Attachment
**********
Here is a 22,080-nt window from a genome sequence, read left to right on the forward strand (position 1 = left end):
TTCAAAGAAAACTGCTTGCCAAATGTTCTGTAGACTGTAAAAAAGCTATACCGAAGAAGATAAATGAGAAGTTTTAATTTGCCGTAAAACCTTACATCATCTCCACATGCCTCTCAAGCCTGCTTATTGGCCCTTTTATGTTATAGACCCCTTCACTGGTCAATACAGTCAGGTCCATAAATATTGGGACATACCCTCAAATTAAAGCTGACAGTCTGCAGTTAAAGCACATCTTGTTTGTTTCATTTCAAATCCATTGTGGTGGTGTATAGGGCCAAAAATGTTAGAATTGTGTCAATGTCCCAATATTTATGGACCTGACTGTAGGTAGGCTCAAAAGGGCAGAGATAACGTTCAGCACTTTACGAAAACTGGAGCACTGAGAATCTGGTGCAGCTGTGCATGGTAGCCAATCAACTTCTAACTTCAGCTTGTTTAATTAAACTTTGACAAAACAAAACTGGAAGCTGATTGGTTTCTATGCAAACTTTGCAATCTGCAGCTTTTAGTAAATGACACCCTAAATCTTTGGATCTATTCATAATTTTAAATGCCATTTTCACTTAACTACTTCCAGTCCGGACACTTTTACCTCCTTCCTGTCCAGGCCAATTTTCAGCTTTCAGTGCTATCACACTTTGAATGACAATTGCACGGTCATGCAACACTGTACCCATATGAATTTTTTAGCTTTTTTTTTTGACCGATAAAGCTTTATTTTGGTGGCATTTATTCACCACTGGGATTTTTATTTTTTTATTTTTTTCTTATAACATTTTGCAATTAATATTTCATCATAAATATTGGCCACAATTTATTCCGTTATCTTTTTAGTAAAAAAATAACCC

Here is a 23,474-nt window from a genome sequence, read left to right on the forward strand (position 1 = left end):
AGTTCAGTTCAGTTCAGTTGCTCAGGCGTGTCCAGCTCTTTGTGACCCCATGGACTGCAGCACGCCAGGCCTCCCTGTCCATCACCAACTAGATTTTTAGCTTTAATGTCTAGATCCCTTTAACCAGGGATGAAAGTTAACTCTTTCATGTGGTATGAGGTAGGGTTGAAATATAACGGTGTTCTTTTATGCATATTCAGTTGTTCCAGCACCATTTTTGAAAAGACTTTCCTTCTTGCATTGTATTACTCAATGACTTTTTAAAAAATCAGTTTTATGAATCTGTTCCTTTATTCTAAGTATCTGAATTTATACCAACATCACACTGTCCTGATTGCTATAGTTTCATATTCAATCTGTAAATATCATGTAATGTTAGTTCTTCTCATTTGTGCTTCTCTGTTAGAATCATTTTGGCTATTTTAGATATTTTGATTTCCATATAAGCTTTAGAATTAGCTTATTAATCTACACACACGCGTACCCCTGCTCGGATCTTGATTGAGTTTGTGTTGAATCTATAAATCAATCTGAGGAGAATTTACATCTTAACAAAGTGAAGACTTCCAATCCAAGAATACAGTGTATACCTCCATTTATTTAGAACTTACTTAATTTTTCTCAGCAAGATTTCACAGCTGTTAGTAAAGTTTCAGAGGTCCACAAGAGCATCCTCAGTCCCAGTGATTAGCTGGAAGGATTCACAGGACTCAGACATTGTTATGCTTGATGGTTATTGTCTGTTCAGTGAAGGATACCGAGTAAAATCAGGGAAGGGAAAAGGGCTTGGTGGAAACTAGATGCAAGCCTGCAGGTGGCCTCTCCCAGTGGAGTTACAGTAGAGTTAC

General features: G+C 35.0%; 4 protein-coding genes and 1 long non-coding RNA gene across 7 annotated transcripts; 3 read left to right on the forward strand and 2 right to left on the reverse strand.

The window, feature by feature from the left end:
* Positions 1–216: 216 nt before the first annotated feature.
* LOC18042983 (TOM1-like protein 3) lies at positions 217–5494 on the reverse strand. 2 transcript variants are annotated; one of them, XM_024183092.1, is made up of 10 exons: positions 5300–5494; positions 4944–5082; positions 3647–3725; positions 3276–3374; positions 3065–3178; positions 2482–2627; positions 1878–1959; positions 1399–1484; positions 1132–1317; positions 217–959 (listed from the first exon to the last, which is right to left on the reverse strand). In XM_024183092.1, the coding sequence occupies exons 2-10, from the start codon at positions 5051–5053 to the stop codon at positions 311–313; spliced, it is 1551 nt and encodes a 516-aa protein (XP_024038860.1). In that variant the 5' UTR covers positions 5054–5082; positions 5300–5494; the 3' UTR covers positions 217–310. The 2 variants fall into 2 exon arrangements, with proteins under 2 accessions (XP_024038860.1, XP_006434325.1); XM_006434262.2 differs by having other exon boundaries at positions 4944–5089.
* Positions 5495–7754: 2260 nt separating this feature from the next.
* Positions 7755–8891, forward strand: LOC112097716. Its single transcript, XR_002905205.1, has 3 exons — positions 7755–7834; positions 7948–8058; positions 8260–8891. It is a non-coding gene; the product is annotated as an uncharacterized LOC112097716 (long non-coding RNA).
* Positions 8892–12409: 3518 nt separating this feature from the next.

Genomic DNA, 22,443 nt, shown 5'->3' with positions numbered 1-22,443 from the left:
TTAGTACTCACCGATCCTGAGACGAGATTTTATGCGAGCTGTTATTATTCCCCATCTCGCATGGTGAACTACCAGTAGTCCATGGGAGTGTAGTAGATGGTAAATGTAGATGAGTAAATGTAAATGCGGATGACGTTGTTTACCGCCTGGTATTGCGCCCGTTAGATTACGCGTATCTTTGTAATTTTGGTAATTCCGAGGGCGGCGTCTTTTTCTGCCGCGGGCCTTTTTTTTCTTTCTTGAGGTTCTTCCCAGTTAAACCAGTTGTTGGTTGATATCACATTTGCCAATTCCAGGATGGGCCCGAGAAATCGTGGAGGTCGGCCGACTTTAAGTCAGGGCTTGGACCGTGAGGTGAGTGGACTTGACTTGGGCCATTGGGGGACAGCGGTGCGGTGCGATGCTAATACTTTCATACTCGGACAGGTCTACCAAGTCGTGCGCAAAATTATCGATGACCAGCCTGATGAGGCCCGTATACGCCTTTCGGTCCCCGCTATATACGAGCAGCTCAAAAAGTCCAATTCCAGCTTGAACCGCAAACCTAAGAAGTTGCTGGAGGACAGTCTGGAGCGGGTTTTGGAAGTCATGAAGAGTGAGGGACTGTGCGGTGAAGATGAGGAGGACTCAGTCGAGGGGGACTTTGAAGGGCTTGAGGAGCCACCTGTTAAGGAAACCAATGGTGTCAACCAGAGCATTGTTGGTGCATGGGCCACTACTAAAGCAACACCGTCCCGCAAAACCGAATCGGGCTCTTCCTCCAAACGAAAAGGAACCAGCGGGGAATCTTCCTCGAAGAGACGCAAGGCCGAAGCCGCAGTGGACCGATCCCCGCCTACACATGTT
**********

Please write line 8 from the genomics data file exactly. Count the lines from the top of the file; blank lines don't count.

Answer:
* LOC18042983 (TOM1-like protein 3) lies at positions 217–5494 on the reverse strand. 2 transcript variants are annotated; one of them, XM_024183092.1, is made up of 10 exons: positions 5300–5494; positions 4944–5082; positions 3647–3725; positions 3276–3374; positions 3065–3178; positions 2482–2627; positions 1878–1959; positions 1399–1484; positions 1132–1317; positions 217–959 (listed from the first exon to the last, which is right to left on the reverse strand). In XM_024183092.1, the coding sequence occupies exons 2-10, from the start codon at positions 5051–5053 to the stop codon at positions 311–313; spliced, it is 1551 nt and encodes a 516-aa protein (XP_024038860.1). In that variant the 5' UTR covers positions 5054–5082; positions 5300–5494; the 3' UTR covers positions 217–310. The 2 variants fall into 2 exon arrangements, with proteins under 2 accessions (XP_024038860.1, XP_006434325.1); XM_006434262.2 differs by having other exon boundaries at positions 4944–5089.